By Claire Darley, O2’s Head of Store Transformation and Head of Women in Leadership Programme
Paying lip service to workplace diversity isn’t enough; businesses need to understand the measurable business impact of diversity and take action to make it happen.
In a modern and progressive society, it’s almost embarrassing to admit that women in top positions at leading companies – Facebook, General Motors, Yahoo! – are the exception, rather than the norm. In fact, recent research has revealed that it could take up to 25 years before women make up even a third of all global CEOs.
Perhaps more worrying is that, even when women do successfully work their way up the ladder, recent research from O2 showed that many women (74%) feel the need to change their behaviour at work to succeed professionally. Not only did these women admit to consciously changing their behaviour at work, but they are increasingly adopting so-called ‘masculine’ characteristics, such as hiding their emotions, dressing in a more masculine way and even mirroring the behaviour of male colleagues.
So what’s the answer? I believe the onus is on all businesses – big and small – to take action to increase the number of women at all levels, and to create an environment that allows women to thrive. While, of course, this is good news for women, it’s the businesses that stand to gain too. There are a number of clear areas that businesses need to focus on to get this right:
The importance of strong role models and mentoring can’t be overstated
Businesses need to do everything they can to show young women coming into our businesses today that it’s more than possible – in fact it’s preferable – to progress up the career ladder by being yourself, and by bringing your own personal views and talents to the table. That’s why we run a women’s network at O2 to support women at all levels of our business – including when they come back from maternity leave, when many women can feel out of touch with the business. The network shines a light on all the successful role models that our female employees have within the business, encouraging them to learn from one another. Our separate Women in Leadership Network supports more senior women, to help them progress to the highest rungs of the business.
Flexible working isn’t a fad
It’s a crucial component of a modern workforce – and a core part of our culture at O2. It’s not enough to pay lip service to this; businesses need to put the measures and the technology in place to make flexible working not only possible, but simple and seamless. Recent research has shown that young people prioritise flexibility as much – if not more – than salary, and we know that this is a key part of what makes us an attractive employer to both men and women. This is only set to increase in the future, following the recent regulation changes which have given all employees the right to request flexible working, and the upcoming shared parental leave legislation. We’ve seen genuine business benefits as a result of flexible working, with employees telling us their productivity, efficiency and well-being has increased dramatically.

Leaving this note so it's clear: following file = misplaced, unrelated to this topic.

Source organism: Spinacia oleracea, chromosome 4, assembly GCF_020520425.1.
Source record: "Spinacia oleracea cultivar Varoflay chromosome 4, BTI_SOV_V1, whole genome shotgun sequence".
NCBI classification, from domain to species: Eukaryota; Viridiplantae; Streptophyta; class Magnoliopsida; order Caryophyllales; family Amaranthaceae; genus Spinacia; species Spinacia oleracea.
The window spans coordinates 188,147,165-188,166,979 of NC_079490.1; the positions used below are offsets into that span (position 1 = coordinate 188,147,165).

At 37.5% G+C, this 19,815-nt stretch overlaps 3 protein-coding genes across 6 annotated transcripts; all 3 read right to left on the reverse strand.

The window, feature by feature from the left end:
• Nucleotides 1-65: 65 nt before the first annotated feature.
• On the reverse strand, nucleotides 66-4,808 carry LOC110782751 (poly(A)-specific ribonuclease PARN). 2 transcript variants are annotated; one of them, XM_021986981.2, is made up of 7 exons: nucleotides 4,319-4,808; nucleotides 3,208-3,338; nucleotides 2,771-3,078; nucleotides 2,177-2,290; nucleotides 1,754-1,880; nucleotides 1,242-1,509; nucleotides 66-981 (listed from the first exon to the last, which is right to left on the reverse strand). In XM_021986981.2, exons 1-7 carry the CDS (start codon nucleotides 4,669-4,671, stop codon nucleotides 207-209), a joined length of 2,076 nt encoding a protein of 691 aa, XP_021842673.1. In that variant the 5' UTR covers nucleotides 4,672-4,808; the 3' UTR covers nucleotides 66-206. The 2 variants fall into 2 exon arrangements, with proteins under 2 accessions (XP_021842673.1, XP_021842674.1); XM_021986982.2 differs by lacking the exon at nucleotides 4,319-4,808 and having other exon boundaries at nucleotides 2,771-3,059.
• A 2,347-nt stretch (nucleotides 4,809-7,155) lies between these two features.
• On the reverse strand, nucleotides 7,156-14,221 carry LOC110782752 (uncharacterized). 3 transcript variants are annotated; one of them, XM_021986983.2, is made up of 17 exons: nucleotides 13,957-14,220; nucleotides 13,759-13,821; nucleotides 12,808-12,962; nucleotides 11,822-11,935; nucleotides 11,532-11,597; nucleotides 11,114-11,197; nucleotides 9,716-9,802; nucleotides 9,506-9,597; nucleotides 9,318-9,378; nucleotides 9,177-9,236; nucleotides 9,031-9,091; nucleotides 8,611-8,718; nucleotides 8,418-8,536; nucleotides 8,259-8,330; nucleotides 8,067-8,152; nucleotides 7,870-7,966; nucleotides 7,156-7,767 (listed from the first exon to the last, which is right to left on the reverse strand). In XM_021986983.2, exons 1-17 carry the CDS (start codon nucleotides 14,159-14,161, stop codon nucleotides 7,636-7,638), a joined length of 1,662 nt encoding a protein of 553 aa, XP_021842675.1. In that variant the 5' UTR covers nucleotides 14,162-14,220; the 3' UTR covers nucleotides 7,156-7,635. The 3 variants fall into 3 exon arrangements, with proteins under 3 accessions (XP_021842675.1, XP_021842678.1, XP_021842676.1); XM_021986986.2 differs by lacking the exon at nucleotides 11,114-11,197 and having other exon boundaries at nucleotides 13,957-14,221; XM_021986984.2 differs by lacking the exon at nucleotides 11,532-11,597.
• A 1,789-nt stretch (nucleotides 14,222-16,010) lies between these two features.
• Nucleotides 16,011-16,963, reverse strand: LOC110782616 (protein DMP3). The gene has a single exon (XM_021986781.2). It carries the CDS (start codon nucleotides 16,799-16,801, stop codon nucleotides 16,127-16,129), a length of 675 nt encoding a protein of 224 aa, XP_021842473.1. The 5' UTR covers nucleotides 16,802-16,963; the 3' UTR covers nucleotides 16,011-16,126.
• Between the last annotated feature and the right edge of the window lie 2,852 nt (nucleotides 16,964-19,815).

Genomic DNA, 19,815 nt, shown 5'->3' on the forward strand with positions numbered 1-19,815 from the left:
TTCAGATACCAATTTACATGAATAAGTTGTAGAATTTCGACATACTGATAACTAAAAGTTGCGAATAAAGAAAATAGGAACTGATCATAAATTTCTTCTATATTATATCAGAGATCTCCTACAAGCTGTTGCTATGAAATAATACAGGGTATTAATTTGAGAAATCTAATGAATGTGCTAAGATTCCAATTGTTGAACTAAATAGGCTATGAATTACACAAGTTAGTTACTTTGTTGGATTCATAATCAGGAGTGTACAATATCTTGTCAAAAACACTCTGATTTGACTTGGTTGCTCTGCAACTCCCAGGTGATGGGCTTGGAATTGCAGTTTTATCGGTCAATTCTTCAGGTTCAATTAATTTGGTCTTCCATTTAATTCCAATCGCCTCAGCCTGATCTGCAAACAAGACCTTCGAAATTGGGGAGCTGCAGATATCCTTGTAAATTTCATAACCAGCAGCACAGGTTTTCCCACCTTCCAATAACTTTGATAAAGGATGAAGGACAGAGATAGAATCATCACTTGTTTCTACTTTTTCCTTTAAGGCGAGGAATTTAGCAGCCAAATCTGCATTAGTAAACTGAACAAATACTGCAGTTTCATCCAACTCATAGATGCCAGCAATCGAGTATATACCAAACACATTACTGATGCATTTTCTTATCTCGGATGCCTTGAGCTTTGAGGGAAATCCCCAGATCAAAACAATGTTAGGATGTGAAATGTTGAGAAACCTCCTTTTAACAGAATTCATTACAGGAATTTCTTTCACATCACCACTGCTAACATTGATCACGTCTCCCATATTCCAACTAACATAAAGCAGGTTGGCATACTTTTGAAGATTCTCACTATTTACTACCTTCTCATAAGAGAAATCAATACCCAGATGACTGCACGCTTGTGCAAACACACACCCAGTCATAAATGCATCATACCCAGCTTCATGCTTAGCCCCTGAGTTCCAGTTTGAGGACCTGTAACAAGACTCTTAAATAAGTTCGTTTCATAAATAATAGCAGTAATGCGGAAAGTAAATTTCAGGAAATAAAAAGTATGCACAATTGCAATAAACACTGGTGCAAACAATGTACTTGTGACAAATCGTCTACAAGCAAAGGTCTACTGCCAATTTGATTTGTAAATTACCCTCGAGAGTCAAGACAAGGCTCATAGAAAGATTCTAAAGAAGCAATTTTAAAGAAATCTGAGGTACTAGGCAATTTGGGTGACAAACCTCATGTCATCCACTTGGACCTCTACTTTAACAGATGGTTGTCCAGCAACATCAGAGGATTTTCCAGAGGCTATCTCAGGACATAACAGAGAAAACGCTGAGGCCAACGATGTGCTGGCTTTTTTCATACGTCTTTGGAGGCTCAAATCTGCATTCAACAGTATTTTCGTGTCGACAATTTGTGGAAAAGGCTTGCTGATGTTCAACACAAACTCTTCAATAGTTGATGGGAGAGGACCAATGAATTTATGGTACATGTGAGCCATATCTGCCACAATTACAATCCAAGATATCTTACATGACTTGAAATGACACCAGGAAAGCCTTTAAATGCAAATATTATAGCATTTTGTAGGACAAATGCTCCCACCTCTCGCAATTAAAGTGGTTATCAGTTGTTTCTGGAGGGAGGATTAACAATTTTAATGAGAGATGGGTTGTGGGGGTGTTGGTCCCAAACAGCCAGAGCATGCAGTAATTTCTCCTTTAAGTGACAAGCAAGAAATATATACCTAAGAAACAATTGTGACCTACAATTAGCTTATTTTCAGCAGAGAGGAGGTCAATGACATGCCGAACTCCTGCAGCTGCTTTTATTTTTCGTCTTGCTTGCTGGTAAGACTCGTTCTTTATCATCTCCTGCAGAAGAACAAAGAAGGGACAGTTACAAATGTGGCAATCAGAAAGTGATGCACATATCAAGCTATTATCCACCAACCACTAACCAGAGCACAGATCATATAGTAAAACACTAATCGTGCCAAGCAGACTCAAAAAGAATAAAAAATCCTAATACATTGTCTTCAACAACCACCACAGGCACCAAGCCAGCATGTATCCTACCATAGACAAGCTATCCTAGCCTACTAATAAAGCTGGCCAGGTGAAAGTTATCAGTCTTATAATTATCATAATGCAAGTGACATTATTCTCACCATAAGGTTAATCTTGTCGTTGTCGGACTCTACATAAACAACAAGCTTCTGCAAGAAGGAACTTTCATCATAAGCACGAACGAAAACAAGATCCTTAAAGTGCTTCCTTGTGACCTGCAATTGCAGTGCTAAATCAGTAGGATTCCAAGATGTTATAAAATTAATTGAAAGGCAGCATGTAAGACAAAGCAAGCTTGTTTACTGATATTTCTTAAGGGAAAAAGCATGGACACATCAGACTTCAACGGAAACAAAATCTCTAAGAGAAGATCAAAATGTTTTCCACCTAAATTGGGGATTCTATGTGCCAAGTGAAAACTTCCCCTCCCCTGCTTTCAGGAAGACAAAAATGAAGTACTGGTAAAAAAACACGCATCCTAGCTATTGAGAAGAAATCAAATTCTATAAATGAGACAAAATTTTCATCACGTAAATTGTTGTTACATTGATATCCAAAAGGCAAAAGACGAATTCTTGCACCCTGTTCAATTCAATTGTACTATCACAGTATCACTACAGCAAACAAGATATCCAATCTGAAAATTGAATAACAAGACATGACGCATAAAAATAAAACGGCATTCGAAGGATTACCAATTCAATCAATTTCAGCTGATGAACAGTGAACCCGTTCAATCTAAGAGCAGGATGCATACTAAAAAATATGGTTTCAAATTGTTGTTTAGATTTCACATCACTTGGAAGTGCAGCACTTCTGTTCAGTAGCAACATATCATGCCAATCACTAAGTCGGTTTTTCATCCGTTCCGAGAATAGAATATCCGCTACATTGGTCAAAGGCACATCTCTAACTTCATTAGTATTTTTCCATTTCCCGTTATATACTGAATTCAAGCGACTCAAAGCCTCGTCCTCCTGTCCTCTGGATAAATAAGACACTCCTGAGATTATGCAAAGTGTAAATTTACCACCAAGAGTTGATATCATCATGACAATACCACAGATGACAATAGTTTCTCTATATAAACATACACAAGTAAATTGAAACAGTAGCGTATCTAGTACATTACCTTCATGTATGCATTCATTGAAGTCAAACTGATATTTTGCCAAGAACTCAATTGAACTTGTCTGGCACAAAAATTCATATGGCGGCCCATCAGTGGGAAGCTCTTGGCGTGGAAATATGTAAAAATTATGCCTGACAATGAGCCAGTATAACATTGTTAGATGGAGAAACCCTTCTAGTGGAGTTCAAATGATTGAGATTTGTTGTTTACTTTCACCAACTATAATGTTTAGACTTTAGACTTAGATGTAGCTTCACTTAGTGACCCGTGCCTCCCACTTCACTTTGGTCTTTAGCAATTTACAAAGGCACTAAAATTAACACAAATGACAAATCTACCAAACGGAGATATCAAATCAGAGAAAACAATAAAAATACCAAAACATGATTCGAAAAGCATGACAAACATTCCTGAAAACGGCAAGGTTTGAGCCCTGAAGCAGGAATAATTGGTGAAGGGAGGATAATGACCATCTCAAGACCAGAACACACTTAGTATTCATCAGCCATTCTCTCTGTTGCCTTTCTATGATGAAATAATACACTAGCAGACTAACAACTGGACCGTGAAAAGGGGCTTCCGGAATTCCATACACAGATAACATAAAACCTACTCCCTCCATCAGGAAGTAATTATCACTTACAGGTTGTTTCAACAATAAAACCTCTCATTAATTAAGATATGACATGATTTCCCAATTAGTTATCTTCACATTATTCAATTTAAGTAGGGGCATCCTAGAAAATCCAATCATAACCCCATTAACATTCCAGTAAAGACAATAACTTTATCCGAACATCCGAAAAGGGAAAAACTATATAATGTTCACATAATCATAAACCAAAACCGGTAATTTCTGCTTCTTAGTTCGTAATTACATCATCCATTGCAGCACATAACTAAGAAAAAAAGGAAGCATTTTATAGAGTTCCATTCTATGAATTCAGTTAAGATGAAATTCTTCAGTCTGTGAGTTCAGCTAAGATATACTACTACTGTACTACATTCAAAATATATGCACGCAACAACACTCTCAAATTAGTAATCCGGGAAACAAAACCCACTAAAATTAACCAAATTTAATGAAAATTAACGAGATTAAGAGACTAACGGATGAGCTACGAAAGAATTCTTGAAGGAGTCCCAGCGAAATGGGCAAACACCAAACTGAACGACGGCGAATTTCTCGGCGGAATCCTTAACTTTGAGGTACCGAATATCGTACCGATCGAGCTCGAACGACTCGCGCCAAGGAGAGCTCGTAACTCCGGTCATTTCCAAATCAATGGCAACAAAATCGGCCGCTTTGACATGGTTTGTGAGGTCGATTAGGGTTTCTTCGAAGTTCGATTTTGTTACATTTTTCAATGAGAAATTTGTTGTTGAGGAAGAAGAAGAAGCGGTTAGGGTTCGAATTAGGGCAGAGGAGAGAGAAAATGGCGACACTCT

We can’t just cater for the current workforce
If we are to create meaningful and long-lasting change and avoid missing out on the potential of the next generation, businesses need to encourage and nurture the skills of young women. This is especially true for the tech sector. We have a huge responsibility to shed our outdated reputation of a ‘boy’s club’ and to ensure that girls – right from primary school – understand all the fantastic opportunities offered by tech. There are plenty of simple ways to achieve this, whether it’s going into schools and talking to girls about careers in digital, or offering quality apprenticeship programmes and mentoring schemes. One of O2’s own graduates recently launched a fantastic initiative designed to get girls as young as 10 into coding. This has been a great success already, with some of the young girls involved signing up for weekly coding classes as a result. These young people are the future of our workforce, so we need to start nurturing them now.
Workplace diversity isn’t just morally right; it makes complete business sense. We believe that if we’re to best serve our 23 million customers around the UK, we need to understand what motivates them and those around them. It’s therefore vital that our workforce mirrors the diversity of our customer base. After all, how are businesses meant to understand their customers if their workforce is made up of white middle aged men?
But it’s not enough just to talk about it. If British businesses are to reap the benefits of a truly diverse workforce – both now, and in the future – they need to take action to create a strong pipeline of talent, encouraging young women into the business and nurturing and supporting them at every stage of their career. Hopefully then, we’ll finally be able to stop talking about the ‘gender issue’ and start focusing on building better businesses, both for our employees and our customers.